The international scientific team recently proposed to carry out its first public demonstration of such an autonomous exoskeleton during the opening game of the 2014 FIFA Soccer World Cup that will be held in Brazil.
Ref.: Joseph E. O’Doherty, Mikhail A. Lebedev, Peter J. Ifft, Katie Z. Zhuang, Solaiman Shokur, Hannes Bleuler, and Miguel A. L. Nicolelis, Active tactile exploration using a brain–machine–brain interface, Nature, October 2011 [doi:10.1038/nature10489]
Source | KurzweilAI
Brain-Computer Interface for Disabled People to Control Second Life With Thought Available Commercially Next YearFriday, August 12th, 2011
This is an awesome use of a brain-computer interface developed for disabled people to navigate in the 3D virtual world of Second Life, using a simple interface controlled by the user’s thought:
Developed by an Austrian medical engineering firm called G.Tec, the prototype in the video above was released last year, but since New Scientist wrote about the project recently, and since it’s one of the few real world applications of Second Life that’s already showing tangible, scalable, incredibly important social results, I checked with the company for an update:
“The technology is already on the market for spelling,” G.Tec’s Christoph Guger tells me, pointing to a company called Intendix. “The SL control will be on the market in about one year.” I imagine there are many disabled people in SL right now who would benefit from this, and many more not in SL who could, once it’s on the market. (A Japanese academic created a similar brain-to-SL interface in 2007, but to my knowledge, there are no commercial plans for it as yet.)
Guger shared some insights on how the technology works, and the disabled volunteers who helped them develop it:
Above is a pic of the main G. Tec interface with all the basic SL commands. There are other UIs for chatting (with 55 commands) and searching (with 40 commands.)
Not surprisingly, Guger tells me their disabled volunteers enjoyed flying in Second Life most. “It is of course slower than with the keyboard/mouse,” Guger allows, “but the big advantage is that you appear as a normal user in SL, even if you are paralyzed.”
This brain-to-SL interface literally gives housebound disabled people a world to explore, and a means to meet and interact with as many people there, as live in San Francisco; that in itself is an absolute good. But beyond that, Guger sees other medical applications: “First of all you can use it for monitoring, if the patient is still engaged and as a tool to measure his performance. Beside that, it gives access to many other people, which would not be possible otherwise. New games are also developed for ADHD children for example.”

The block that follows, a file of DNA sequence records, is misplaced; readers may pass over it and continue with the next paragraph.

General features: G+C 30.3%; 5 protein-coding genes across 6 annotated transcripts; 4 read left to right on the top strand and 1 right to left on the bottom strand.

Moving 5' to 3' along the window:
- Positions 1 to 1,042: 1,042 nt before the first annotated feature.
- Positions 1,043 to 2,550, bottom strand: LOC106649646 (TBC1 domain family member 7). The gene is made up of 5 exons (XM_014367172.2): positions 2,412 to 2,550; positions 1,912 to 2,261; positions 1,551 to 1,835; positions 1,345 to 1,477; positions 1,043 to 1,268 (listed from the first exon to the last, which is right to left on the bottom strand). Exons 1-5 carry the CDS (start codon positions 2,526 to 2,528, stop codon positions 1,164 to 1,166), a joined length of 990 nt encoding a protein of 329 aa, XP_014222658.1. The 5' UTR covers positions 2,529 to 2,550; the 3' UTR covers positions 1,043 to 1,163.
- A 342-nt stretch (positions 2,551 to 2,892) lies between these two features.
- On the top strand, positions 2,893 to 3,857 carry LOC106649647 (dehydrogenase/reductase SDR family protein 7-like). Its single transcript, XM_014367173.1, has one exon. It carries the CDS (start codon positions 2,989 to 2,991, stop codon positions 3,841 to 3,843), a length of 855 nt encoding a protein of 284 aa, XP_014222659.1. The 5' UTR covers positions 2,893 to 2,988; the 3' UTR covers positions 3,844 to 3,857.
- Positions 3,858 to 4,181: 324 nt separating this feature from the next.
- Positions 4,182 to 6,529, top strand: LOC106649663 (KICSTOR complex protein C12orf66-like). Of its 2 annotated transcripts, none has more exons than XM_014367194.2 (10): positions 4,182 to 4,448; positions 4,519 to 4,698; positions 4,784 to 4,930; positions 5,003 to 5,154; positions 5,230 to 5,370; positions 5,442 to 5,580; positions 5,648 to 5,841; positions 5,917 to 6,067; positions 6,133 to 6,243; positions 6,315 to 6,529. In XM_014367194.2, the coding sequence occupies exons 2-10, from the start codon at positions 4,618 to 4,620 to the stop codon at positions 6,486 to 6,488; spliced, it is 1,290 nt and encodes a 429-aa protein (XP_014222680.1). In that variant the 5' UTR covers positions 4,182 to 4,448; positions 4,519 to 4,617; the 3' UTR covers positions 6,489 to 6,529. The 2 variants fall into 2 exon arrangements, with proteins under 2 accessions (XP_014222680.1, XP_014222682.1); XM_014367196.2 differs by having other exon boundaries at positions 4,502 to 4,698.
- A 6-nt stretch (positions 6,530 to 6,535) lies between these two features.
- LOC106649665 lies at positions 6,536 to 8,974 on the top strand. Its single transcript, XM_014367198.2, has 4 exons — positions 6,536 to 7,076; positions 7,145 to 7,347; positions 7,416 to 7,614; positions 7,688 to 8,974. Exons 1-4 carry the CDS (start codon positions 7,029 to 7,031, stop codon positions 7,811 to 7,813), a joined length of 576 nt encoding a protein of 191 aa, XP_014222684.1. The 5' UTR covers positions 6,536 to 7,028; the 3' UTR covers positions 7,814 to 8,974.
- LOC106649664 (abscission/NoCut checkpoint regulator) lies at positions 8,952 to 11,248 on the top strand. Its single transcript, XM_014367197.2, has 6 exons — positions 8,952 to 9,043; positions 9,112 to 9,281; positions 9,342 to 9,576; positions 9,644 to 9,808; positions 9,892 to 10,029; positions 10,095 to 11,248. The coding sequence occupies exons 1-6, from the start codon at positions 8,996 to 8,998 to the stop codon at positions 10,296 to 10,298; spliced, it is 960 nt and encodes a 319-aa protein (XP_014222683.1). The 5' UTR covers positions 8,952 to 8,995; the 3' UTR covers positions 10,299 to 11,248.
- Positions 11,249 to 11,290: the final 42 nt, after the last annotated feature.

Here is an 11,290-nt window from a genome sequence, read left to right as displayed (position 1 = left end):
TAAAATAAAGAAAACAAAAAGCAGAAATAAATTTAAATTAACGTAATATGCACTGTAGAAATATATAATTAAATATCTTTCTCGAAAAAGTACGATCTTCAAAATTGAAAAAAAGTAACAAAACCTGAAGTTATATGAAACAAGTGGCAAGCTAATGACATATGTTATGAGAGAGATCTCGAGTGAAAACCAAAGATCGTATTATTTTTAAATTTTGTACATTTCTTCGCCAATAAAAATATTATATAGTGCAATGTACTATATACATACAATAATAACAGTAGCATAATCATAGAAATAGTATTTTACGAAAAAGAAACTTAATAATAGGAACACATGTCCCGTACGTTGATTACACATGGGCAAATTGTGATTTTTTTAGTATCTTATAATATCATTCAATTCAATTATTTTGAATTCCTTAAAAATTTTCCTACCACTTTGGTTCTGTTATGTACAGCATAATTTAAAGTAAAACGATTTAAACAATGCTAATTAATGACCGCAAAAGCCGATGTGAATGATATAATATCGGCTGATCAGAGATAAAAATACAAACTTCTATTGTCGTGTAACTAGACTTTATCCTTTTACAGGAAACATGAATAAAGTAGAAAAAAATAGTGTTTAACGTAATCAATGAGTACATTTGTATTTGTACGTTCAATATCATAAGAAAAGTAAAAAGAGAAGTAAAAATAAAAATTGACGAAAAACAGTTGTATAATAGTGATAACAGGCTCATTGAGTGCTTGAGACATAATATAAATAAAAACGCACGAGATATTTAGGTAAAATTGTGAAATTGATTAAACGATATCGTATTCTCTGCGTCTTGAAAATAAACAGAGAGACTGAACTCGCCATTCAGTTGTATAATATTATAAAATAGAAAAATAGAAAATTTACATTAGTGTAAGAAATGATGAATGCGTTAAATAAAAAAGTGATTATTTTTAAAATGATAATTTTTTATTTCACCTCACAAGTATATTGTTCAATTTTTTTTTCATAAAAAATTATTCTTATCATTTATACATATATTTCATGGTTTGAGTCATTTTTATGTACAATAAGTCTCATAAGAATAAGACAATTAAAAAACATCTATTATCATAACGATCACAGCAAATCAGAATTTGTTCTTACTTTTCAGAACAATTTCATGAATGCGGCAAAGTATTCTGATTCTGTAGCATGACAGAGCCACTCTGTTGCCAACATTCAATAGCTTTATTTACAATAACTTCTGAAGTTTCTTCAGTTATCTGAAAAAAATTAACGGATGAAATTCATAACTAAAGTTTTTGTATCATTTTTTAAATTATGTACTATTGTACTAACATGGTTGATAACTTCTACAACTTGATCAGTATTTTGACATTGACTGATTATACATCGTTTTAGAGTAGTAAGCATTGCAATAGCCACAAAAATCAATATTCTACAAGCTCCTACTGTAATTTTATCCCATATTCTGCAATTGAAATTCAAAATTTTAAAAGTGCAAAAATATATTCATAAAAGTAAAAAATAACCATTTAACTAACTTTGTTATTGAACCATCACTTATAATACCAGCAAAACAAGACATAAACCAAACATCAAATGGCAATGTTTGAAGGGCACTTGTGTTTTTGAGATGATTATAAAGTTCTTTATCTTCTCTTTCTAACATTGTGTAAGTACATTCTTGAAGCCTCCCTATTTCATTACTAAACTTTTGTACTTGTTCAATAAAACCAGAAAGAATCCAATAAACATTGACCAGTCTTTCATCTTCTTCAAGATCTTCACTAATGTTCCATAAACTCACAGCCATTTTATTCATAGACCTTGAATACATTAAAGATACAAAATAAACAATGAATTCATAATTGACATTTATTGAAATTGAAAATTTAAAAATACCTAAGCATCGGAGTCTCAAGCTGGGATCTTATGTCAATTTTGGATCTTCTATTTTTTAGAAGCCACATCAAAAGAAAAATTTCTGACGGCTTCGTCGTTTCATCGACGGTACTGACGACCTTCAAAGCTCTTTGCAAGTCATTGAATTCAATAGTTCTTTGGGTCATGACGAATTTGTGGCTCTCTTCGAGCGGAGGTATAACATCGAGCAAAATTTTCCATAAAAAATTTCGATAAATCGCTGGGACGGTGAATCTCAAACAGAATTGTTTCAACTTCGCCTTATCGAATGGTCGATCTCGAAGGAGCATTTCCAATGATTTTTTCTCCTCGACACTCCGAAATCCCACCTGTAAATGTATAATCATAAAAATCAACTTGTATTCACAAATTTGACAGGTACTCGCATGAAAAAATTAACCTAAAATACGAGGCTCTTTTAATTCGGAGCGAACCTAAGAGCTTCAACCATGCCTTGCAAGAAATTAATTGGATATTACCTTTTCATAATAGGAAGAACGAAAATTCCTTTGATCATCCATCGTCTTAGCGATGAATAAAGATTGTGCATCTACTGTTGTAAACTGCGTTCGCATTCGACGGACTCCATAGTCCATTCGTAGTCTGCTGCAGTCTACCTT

Source | New World Notes
The Biological Canvas parades a group of hand selected artists who articulate their concepts with body as the primary vessel. Each artist uses body uniquely, experimenting with body as the medium: body as canvas, body as brush, and body as subject matter. Despite the approach, it is clear that we are seeing new explorations with the body as canvas beginning to emerge as commonplace in the 21st century.
There are reasons for this refocusing of the lens or eye toward body. Living today is an experience quite different from that of a century, generation, decade, or (with new versions emerging daily) even a year ago. The body truly is changing, both biologically and technologically, at an abrupt rate. Traditional understanding of what body, or even what human, can be defined as are beginning to come under speculation. Transhuman, Posthuman, Cyborg, Robot, Singularity, Embodiment, Avatar, Brain Machine Interface, Nanotechnology …these are terms we run across in media today. They are the face of the future – the dictators of how we will come to understand our environment, biosphere, and selves. The artists in this exhibition are responding to this paradigm shift with interests in a newfound control over bodies, a moment of self-discovery or realization that the body has extended out from its biological beginnings, or perhaps that the traditional body has become obsolete.